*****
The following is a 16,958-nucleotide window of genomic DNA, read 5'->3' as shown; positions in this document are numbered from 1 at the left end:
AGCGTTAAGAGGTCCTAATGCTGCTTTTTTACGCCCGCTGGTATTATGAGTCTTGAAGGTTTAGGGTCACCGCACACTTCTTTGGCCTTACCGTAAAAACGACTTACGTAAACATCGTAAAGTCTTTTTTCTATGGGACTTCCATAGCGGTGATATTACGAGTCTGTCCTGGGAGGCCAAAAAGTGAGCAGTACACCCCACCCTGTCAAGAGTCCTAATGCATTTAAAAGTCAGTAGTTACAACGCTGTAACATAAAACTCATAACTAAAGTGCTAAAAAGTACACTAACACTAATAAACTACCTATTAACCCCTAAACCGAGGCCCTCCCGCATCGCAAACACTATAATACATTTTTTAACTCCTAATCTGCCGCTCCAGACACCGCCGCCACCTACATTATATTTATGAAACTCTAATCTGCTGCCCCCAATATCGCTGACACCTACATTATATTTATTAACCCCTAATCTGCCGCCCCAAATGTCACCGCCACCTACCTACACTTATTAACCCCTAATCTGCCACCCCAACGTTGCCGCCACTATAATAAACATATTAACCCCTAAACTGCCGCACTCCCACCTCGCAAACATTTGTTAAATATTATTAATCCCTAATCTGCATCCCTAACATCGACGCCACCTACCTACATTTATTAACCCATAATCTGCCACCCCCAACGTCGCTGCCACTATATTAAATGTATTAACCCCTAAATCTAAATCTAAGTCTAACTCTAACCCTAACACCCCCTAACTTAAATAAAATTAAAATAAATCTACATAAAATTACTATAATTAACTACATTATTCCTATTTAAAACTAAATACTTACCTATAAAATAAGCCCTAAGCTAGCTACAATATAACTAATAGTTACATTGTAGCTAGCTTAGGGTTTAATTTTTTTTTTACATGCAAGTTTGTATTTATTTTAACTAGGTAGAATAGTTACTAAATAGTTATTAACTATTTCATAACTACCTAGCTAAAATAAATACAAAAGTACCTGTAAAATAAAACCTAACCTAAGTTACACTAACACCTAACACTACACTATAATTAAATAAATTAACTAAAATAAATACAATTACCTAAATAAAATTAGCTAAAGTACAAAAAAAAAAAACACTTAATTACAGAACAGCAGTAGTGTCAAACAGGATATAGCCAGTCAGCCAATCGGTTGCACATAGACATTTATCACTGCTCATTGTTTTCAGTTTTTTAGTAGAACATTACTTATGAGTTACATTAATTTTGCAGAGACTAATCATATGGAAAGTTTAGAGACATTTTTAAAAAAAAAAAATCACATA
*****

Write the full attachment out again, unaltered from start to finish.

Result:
The following is a 16,958-nucleotide window of genomic DNA, read 5'->3' as shown; positions in this document are numbered from 1 at the left end:
AGCGTTAAGAGGTCCTAATGCTGCTTTTTTACGCCCGCTGGTATTATGAGTCTTGAAGGTTTAGGGTCACCGCACACTTCTTTGGCCTTACCGTAAAAACGACTTACGTAAACATCGTAAAGTCTTTTTTCTATGGGACTTCCATAGCGGTGATATTACGAGTCTGTCCTGGGAGGCCAAAAAGTGAGCAGTACACCCCACCCTGTCAAGAGTCCTAATGCATTTAAAAGTCAGTAGTTACAACGCTGTAACATAAAACTCATAACTAAAGTGCTAAAAAGTACACTAACACTAATAAACTACCTATTAACCCCTAAACCGAGGCCCTCCCGCATCGCAAACACTATAATACATTTTTTAACTCCTAATCTGCCGCTCCAGACACCGCCGCCACCTACATTATATTTATGAAACTCTAATCTGCTGCCCCCAATATCGCTGACACCTACATTATATTTATTAACCCCTAATCTGCCGCCCCAAATGTCACCGCCACCTACCTACACTTATTAACCCCTAATCTGCCACCCCAACGTTGCCGCCACTATAATAAACATATTAACCCCTAAACTGCCGCACTCCCACCTCGCAAACATTTGTTAAATATTATTAATCCCTAATCTGCATCCCTAACATCGACGCCACCTACCTACATTTATTAACCCATAATCTGCCACCCCCAACGTCGCTGCCACTATATTAAATGTATTAACCCCTAAATCTAAATCTAAGTCTAACTCTAACCCTAACACCCCCTAACTTAAATAAAATTAAAATAAATCTACATAAAATTACTATAATTAACTACATTATTCCTATTTAAAACTAAATACTTACCTATAAAATAAGCCCTAAGCTAGCTACAATATAACTAATAGTTACATTGTAGCTAGCTTAGGGTTTAATTTTTTTTTTACATGCAAGTTTGTATTTATTTTAACTAGGTAGAATAGTTACTAAATAGTTATTAACTATTTCATAACTACCTAGCTAAAATAAATACAAAAGTACCTGTAAAATAAAACCTAACCTAAGTTACACTAACACCTAACACTACACTATAATTAAATAAATTAACTAAAATAAATACAATTACCTAAATAAAATTAGCTAAAGTACAAAAAAAAAAAACACTTAATTACAGAACAGCAGTAGTGTCAAACAGGATATAGCCAGTCAGCCAATCGGTTGCACATAGACATTTATCACTGCTCATTGTTTTCAGTTTTTTAGTAGAACATTACTTATGAGTTACATTAATTTTGCAGAGACTAATCATATGGAAAGTTTAGAGACATTTTTAAAAAAAAAAAATCACATA